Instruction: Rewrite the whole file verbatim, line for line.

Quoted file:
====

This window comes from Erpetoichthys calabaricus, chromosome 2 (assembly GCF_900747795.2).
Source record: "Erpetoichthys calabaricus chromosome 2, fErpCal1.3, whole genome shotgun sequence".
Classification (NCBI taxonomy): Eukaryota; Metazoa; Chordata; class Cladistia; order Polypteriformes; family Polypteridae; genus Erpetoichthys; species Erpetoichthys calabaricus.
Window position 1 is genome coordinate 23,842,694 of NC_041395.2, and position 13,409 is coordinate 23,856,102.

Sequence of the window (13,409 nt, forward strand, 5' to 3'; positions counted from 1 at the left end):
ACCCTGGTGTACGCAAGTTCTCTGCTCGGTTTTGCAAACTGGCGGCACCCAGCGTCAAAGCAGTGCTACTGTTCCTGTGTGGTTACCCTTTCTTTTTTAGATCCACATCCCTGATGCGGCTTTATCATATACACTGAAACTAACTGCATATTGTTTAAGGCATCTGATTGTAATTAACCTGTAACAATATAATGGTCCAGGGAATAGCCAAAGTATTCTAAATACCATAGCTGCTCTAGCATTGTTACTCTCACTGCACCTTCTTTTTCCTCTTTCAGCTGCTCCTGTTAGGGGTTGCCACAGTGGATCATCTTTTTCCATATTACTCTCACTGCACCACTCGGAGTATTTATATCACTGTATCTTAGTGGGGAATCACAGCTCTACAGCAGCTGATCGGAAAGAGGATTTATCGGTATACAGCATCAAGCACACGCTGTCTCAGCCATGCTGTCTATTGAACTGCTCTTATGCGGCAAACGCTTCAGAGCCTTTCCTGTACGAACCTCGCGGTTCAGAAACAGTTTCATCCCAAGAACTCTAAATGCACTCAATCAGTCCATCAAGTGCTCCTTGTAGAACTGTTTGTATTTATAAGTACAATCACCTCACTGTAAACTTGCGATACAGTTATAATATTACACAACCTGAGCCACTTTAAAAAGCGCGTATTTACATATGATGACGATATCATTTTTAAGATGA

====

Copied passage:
This window comes from Erpetoichthys calabaricus, chromosome 2 (assembly GCF_900747795.2).
Source record: "Erpetoichthys calabaricus chromosome 2, fErpCal1.3, whole genome shotgun sequence".
Classification (NCBI taxonomy): Eukaryota; Metazoa; Chordata; class Cladistia; order Polypteriformes; family Polypteridae; genus Erpetoichthys; species Erpetoichthys calabaricus.
Window position 1 is genome coordinate 23,842,694 of NC_041395.2, and position 13,409 is coordinate 23,856,102.

Sequence of the window (13,409 nt, forward strand, 5' to 3'; positions counted from 1 at the left end):
ACCCTGGTGTACGCAAGTTCTCTGCTCGGTTTTGCAAACTGGCGGCACCCAGCGTCAAAGCAGTGCTACTGTTCCTGTGTGGTTACCCTTTCTTTTTTAGATCCACATCCCTGATGCGGCTTTATCATATACACTGAAACTAACTGCATATTGTTTAAGGCATCTGATTGTAATTAACCTGTAACAATATAATGGTCCAGGGAATAGCCAAAGTATTCTAAATACCATAGCTGCTCTAGCATTGTTACTCTCACTGCACCTTCTTTTTCCTCTTTCAGCTGCTCCTGTTAGGGGTTGCCACAGTGGATCATCTTTTTCCATATTACTCTCACTGCACCACTCGGAGTATTTATATCACTGTATCTTAGTGGGGAATCACAGCTCTACAGCAGCTGATCGGAAAGAGGATTTATCGGTATACAGCATCAAGCACACGCTGTCTCAGCCATGCTGTCTATTGAACTGCTCTTATGCGGCAAACGCTTCAGAGCCTTTCCTGTACGAACCTCGCGGTTCAGAAACAGTTTCATCCCAAGAACTCTAAATGCACTCAATCAGTCCATCAAGTGCTCCTTGTAGAACTGTTTGTATTTATAAGTACAATCACCTCACTGTAAACTTGCGATACAGTTATAATATTACACAACCTGAGCCACTTTAAAAAGCGCGTATTTACATATGATGACGATATCATTTTTAAGATGA